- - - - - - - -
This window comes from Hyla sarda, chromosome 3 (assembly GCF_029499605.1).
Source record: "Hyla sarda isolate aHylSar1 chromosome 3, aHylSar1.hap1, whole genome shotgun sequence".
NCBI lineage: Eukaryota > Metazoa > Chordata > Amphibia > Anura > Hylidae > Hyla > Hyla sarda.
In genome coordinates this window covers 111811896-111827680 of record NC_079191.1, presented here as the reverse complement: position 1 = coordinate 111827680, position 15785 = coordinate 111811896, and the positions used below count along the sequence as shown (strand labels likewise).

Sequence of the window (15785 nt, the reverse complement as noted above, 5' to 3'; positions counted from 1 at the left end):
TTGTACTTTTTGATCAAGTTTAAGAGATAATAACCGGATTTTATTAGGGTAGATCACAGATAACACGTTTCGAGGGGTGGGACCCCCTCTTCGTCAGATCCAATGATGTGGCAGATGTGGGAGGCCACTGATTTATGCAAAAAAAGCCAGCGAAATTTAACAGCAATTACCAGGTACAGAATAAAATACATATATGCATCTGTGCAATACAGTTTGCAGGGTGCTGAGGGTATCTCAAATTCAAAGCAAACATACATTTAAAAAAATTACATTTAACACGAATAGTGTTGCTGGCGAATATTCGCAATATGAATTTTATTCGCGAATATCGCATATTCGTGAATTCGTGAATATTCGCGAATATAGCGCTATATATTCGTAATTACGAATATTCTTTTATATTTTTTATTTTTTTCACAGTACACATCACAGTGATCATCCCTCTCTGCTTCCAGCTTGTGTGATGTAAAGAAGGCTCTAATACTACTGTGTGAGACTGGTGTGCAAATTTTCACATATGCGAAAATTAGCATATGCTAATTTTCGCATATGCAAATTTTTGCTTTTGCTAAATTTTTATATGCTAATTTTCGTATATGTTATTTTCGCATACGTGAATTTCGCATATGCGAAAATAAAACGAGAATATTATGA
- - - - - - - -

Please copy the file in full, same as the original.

This window comes from Hyla sarda, chromosome 3 (assembly GCF_029499605.1).
Source record: "Hyla sarda isolate aHylSar1 chromosome 3, aHylSar1.hap1, whole genome shotgun sequence".
NCBI lineage: Eukaryota > Metazoa > Chordata > Amphibia > Anura > Hylidae > Hyla > Hyla sarda.
In genome coordinates this window covers 111811896-111827680 of record NC_079191.1, presented here as the reverse complement: position 1 = coordinate 111827680, position 15785 = coordinate 111811896, and the positions used below count along the sequence as shown (strand labels likewise).

Sequence of the window (15785 nt, the reverse complement as noted above, 5' to 3'; positions counted from 1 at the left end):
TTGTACTTTTTGATCAAGTTTAAGAGATAATAACCGGATTTTATTAGGGTAGATCACAGATAACACGTTTCGAGGGGTGGGACCCCCTCTTCGTCAGATCCAATGATGTGGCAGATGTGGGAGGCCACTGATTTATGCAAAAAAAGCCAGCGAAATTTAACAGCAATTACCAGGTACAGAATAAAATACATATATGCATCTGTGCAATACAGTTTGCAGGGTGCTGAGGGTATCTCAAATTCAAAGCAAACATACATTTAAAAAAATTACATTTAACACGAATAGTGTTGCTGGCGAATATTCGCAATATGAATTTTATTCGCGAATATCGCATATTCGTGAATTCGTGAATATTCGCGAATATAGCGCTATATATTCGTAATTACGAATATTCTTTTATATTTTTTATTTTTTTCACAGTACACATCACAGTGATCATCCCTCTCTGCTTCCAGCTTGTGTGATGTAAAGAAGGCTCTAATACTACTGTGTGAGACTGGTGTGCAAATTTTCACATATGCGAAAATTAGCATATGCTAATTTTCGCATATGCAAATTTTTGCTTTTGCTAAATTTTTATATGCTAATTTTCGTATATGTTATTTTCGCATACGTGAATTTCGCATATGCGAAAATAAAACGAGAATATTATGA